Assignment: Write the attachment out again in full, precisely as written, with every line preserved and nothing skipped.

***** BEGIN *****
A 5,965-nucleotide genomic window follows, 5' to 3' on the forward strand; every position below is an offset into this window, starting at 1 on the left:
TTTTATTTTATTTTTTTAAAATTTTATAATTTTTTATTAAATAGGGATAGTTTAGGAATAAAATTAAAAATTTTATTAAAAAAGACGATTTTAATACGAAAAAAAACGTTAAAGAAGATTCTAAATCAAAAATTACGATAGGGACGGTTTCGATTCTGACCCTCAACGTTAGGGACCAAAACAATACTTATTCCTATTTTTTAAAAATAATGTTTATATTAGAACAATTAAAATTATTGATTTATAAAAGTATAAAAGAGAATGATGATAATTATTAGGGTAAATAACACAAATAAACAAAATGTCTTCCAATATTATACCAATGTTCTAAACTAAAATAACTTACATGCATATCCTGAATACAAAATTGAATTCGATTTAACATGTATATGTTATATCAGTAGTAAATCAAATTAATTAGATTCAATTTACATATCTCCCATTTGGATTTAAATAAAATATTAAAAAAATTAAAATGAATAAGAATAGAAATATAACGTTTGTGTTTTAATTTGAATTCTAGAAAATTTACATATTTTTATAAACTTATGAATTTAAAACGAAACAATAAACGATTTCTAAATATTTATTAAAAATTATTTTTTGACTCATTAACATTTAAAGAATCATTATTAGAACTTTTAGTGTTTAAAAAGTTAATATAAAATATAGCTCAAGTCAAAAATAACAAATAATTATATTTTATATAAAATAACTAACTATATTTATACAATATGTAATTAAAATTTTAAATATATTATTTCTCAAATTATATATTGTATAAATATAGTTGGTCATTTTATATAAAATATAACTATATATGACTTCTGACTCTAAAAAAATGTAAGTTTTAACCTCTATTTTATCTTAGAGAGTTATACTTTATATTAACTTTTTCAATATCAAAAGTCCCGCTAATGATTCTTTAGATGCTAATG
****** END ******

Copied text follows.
A 5,965-nucleotide genomic window follows, 5' to 3' on the forward strand; every position below is an offset into this window, starting at 1 on the left:
TTTTATTTTATTTTTTTAAAATTTTATAATTTTTTATTAAATAGGGATAGTTTAGGAATAAAATTAAAAATTTTATTAAAAAAGACGATTTTAATACGAAAAAAAACGTTAAAGAAGATTCTAAATCAAAAATTACGATAGGGACGGTTTCGATTCTGACCCTCAACGTTAGGGACCAAAACAATACTTATTCCTATTTTTTAAAAATAATGTTTATATTAGAACAATTAAAATTATTGATTTATAAAAGTATAAAAGAGAATGATGATAATTATTAGGGTAAATAACACAAATAAACAAAATGTCTTCCAATATTATACCAATGTTCTAAACTAAAATAACTTACATGCATATCCTGAATACAAAATTGAATTCGATTTAACATGTATATGTTATATCAGTAGTAAATCAAATTAATTAGATTCAATTTACATATCTCCCATTTGGATTTAAATAAAATATTAAAAAAATTAAAATGAATAAGAATAGAAATATAACGTTTGTGTTTTAATTTGAATTCTAGAAAATTTACATATTTTTATAAACTTATGAATTTAAAACGAAACAATAAACGATTTCTAAATATTTATTAAAAATTATTTTTTGACTCATTAACATTTAAAGAATCATTATTAGAACTTTTAGTGTTTAAAAAGTTAATATAAAATATAGCTCAAGTCAAAAATAACAAATAATTATATTTTATATAAAATAACTAACTATATTTATACAATATGTAATTAAAATTTTAAATATATTATTTCTCAAATTATATATTGTATAAATATAGTTGGTCATTTTATATAAAATATAACTATATATGACTTCTGACTCTAAAAAAATGTAAGTTTTAACCTCTATTTTATCTTAGAGAGTTATACTTTATATTAACTTTTTCAATATCAAAAGTCCCGCTAATGATTCTTTAGATGCTAATG